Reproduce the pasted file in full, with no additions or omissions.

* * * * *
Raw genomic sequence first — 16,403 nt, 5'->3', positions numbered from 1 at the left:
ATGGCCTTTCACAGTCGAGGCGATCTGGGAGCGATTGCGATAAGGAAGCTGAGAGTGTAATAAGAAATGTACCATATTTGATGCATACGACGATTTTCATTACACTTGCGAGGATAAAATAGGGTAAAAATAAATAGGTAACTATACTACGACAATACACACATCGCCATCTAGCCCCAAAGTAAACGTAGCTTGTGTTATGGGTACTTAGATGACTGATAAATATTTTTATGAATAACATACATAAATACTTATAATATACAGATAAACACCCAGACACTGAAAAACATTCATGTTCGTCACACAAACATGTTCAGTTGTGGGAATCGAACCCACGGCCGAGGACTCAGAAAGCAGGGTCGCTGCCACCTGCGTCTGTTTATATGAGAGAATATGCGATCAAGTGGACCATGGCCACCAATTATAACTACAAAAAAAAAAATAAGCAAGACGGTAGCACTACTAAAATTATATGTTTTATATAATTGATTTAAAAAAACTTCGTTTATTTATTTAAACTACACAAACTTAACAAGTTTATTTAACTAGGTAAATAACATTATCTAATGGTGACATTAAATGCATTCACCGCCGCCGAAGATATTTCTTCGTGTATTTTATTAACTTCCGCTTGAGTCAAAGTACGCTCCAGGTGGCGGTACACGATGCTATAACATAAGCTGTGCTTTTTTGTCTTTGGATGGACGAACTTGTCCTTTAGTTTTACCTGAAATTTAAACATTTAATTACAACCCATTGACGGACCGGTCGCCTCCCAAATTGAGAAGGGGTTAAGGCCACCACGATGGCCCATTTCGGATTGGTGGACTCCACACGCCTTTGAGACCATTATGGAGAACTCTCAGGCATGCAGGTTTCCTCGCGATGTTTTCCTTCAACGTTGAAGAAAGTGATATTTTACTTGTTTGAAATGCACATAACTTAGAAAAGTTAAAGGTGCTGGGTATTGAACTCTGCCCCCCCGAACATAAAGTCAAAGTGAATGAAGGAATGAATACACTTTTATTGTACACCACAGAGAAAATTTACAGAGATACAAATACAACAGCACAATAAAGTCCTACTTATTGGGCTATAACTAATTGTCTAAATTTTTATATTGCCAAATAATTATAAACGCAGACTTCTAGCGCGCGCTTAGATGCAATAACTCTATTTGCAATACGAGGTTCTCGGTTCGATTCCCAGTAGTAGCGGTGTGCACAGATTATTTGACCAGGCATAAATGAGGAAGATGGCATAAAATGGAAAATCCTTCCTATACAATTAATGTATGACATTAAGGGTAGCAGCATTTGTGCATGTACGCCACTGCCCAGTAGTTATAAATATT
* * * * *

Raw genomic sequence first — 16,403 nt, 5'->3', positions numbered from 1 at the left:
ATGGCCTTTCACAGTCGAGGCGATCTGGGAGCGATTGCGATAAGGAAGCTGAGAGTGTAATAAGAAATGTACCATATTTGATGCATACGACGATTTTCATTACACTTGCGAGGATAAAATAGGGTAAAAATAAATAGGTAACTATACTACGACAATACACACATCGCCATCTAGCCCCAAAGTAAACGTAGCTTGTGTTATGGGTACTTAGATGACTGATAAATATTTTTATGAATAACATACATAAATACTTATAATATACAGATAAACACCCAGACACTGAAAAACATTCATGTTCGTCACACAAACATGTTCAGTTGTGGGAATCGAACCCACGGCCGAGGACTCAGAAAGCAGGGTCGCTGCCACCTGCGTCTGTTTATATGAGAGAATATGCGATCAAGTGGACCATGGCCACCAATTATAACTACAAAAAAAAAAATAAGCAAGACGGTAGCACTACTAAAATTATATGTTTTATATAATTGATTTAAAAAAACTTCGTTTATTTATTTAAACTACACAAACTTAACAAGTTTATTTAACTAGGTAAATAACATTATCTAATGGTGACATTAAATGCATTCACCGCCGCCGAAGATATTTCTTCGTGTATTTTATTAACTTCCGCTTGAGTCAAAGTACGCTCCAGGTGGCGGTACACGATGCTATAACATAAGCTGTGCTTTTTTGTCTTTGGATGGACGAACTTGTCCTTTAGTTTTACCTGAAATTTAAACATTTAATTACAACCCATTGACGGACCGGTCGCCTCCCAAATTGAGAAGGGGTTAAGGCCACCACGATGGCCCATTTCGGATTGGTGGACTCCACACGCCTTTGAGACCATTATGGAGAACTCTCAGGCATGCAGGTTTCCTCGCGATGTTTTCCTTCAACGTTGAAGAAAGTGATATTTTACTTGTTTGAAATGCACATAACTTAGAAAAGTTAAAGGTGCTGGGTATTGAACTCTGCCCCCCCGAACATAAAGTCAAAGTGAATGAAGGAATGAATACACTTTTATTGTACACCACAGAGAAAATTTACAGAGATACAAATACAACAGCACAATAAAGTCCTACTTATTGGGCTATAACTAATTGTCTAAATTTTTATATTGCCAAATAATTATAAACGCAGACTTCTAGCGCGCGCTTAGATGCAATAACTCTATTTGCAATACGAGGTTCTCGGTTCGATTCCCAGTAGTAGCGGTGTGCACAGATTATTTGACCAGGCATAAATGAGGAAGATGGCATAAAATGGAAAATCCTTCCTATACAATTAATGTATGACATTAAGGGTAGCAGCATTTGTGCATGTACGCCACTGCCCAGTAGTTATAAATATT